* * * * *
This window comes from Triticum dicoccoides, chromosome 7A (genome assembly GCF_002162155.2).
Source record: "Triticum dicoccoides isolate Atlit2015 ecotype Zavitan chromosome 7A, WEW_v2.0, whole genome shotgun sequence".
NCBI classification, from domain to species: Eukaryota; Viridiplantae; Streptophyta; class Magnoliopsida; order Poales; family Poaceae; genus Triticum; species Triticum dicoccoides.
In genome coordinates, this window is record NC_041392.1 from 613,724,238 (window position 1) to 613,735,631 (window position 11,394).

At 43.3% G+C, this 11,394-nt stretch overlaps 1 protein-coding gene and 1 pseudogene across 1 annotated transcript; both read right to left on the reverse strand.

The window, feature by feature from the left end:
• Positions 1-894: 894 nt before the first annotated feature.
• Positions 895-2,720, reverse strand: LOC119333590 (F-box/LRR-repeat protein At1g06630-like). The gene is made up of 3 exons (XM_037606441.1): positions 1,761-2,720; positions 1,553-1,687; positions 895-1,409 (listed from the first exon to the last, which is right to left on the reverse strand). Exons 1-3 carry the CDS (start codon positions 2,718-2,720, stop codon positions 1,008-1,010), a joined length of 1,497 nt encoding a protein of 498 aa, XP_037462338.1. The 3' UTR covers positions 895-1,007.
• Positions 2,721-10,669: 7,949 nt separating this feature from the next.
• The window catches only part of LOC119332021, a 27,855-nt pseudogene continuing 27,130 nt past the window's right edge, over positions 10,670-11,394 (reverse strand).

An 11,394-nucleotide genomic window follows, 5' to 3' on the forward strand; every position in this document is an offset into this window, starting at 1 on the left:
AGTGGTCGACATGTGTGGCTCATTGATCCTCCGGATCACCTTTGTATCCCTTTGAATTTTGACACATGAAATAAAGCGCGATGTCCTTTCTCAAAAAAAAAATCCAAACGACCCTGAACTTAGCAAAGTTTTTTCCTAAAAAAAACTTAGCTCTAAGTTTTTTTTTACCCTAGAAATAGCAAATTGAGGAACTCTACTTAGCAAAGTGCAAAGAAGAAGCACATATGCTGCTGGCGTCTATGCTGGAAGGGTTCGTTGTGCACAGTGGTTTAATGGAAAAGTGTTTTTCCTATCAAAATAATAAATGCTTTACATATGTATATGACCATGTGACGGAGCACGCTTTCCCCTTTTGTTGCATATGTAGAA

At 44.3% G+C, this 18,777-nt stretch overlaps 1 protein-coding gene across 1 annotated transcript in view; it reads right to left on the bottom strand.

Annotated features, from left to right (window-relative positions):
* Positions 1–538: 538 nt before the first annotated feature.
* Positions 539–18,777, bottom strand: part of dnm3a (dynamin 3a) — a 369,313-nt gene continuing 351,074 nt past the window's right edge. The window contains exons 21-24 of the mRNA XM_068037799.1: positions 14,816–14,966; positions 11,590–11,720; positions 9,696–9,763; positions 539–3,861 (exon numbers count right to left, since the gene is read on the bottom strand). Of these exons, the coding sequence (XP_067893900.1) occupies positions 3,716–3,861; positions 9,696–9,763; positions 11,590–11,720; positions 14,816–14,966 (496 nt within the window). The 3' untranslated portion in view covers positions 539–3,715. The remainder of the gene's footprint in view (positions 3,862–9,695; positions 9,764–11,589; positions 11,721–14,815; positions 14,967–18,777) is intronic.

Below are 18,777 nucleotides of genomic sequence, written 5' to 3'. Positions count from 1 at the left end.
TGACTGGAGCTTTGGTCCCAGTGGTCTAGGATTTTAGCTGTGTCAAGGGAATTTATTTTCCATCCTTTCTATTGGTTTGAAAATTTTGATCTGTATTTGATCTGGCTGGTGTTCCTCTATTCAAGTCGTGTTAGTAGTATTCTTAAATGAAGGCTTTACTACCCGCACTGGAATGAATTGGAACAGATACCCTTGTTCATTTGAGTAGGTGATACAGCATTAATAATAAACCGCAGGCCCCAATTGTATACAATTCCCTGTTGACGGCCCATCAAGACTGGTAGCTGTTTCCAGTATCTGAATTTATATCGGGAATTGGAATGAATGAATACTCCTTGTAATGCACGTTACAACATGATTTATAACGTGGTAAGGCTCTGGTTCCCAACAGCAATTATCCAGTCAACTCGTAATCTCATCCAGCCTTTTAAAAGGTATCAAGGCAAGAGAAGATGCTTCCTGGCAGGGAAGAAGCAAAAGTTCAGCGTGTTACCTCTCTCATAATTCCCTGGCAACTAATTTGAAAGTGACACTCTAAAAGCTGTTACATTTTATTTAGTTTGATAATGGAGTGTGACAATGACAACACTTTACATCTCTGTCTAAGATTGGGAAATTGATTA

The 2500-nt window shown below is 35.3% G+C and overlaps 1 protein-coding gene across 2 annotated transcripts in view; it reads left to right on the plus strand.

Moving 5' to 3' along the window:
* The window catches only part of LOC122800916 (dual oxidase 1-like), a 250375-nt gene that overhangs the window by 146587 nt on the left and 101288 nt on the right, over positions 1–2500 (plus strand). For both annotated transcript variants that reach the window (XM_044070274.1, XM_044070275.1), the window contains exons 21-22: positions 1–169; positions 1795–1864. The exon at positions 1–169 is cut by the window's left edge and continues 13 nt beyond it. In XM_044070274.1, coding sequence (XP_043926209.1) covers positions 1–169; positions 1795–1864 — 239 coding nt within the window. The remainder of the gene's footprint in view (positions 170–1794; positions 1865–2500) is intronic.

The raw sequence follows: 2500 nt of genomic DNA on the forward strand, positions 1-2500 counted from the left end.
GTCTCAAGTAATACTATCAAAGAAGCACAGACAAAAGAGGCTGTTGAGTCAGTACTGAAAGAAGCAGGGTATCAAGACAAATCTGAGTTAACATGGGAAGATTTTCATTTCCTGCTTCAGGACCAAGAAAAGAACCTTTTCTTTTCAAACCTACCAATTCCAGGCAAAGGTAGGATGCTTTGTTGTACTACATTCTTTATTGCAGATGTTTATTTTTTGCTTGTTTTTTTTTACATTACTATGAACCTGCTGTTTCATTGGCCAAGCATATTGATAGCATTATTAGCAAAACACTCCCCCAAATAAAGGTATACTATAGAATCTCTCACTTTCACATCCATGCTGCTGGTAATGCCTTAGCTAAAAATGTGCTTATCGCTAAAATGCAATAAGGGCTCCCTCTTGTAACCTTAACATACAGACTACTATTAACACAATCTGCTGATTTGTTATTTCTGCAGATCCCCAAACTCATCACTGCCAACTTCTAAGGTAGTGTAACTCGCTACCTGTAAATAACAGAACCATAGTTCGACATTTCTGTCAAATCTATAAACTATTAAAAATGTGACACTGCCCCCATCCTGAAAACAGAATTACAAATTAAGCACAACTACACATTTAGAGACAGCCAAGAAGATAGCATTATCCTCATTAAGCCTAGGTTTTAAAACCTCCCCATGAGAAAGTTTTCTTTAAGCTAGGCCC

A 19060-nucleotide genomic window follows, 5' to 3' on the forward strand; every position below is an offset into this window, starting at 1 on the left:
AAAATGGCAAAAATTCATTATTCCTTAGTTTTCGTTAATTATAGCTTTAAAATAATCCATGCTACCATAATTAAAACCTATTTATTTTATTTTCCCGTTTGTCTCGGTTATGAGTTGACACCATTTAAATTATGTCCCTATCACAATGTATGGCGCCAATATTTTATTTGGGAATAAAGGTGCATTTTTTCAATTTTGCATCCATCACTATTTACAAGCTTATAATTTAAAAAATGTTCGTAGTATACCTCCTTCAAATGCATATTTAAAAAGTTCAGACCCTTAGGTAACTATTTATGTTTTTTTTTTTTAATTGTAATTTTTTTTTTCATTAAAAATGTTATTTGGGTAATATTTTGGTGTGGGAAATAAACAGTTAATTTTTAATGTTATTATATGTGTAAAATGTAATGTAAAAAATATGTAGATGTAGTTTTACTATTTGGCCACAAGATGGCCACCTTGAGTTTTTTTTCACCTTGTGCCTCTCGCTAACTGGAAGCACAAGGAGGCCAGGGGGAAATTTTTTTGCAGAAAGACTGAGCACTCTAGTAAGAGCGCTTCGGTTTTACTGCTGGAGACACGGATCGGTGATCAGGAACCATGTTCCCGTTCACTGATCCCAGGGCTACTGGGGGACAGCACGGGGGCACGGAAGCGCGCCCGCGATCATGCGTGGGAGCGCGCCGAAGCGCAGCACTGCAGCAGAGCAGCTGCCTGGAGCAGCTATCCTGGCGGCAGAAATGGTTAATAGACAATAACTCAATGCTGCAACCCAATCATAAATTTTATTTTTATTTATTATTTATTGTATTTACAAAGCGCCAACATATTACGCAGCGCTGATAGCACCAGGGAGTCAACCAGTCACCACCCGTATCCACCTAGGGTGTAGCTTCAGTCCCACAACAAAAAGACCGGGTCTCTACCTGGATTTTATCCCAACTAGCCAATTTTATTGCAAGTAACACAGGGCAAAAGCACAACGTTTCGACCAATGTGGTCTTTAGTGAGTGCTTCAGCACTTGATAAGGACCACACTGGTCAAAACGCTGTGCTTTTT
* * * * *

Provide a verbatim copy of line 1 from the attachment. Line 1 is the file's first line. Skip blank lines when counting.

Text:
This window comes from Triticum dicoccoides, chromosome 7A (genome assembly GCF_002162155.2).